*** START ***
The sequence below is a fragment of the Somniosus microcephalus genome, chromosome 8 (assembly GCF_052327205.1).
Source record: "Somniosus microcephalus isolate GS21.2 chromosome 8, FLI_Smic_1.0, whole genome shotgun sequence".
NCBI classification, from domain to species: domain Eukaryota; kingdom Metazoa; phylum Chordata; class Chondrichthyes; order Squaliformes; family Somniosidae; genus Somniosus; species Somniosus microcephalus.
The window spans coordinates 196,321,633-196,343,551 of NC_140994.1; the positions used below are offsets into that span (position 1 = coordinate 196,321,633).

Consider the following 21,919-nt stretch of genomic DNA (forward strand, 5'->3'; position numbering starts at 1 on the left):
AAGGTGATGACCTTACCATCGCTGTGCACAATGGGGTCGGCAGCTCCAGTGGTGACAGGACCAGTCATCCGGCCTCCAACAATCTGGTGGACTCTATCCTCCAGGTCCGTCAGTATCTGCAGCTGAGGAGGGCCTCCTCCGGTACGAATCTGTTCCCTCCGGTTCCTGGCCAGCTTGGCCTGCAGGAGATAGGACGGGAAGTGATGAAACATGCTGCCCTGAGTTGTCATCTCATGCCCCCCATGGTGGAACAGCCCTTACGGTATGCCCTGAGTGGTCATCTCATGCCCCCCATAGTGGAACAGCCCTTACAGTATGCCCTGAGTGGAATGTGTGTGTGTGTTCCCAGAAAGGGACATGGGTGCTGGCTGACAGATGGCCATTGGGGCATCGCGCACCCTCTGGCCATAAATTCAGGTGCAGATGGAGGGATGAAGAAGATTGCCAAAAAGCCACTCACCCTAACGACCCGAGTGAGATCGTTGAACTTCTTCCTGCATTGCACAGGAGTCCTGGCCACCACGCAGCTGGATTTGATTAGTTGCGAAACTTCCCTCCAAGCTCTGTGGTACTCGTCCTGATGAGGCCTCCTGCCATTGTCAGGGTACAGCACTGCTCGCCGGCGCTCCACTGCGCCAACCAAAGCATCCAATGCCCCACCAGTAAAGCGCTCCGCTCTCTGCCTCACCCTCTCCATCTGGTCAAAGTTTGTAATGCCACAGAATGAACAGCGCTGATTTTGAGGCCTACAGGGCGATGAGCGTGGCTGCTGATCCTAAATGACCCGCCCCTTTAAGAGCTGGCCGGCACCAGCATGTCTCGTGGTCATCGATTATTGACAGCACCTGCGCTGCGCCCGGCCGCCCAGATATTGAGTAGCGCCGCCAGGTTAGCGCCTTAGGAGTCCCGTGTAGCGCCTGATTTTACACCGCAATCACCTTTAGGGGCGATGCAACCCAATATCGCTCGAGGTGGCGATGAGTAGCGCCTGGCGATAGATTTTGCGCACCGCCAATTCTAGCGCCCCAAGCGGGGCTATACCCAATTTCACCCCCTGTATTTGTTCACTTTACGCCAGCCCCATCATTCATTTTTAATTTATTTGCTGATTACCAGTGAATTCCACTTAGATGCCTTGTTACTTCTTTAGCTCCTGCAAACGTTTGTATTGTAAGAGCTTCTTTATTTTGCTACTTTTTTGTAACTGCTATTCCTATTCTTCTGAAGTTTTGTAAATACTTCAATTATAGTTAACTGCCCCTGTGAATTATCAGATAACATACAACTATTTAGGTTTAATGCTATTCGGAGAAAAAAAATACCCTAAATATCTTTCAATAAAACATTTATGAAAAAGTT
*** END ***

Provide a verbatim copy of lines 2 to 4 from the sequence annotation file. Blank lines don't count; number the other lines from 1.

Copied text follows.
Source record: "Somniosus microcephalus isolate GS21.2 chromosome 8, FLI_Smic_1.0, whole genome shotgun sequence".
NCBI classification, from domain to species: domain Eukaryota; kingdom Metazoa; phylum Chordata; class Chondrichthyes; order Squaliformes; family Somniosidae; genus Somniosus; species Somniosus microcephalus.
The window spans coordinates 196,321,633-196,343,551 of NC_140994.1; the positions used below are offsets into that span (position 1 = coordinate 196,321,633).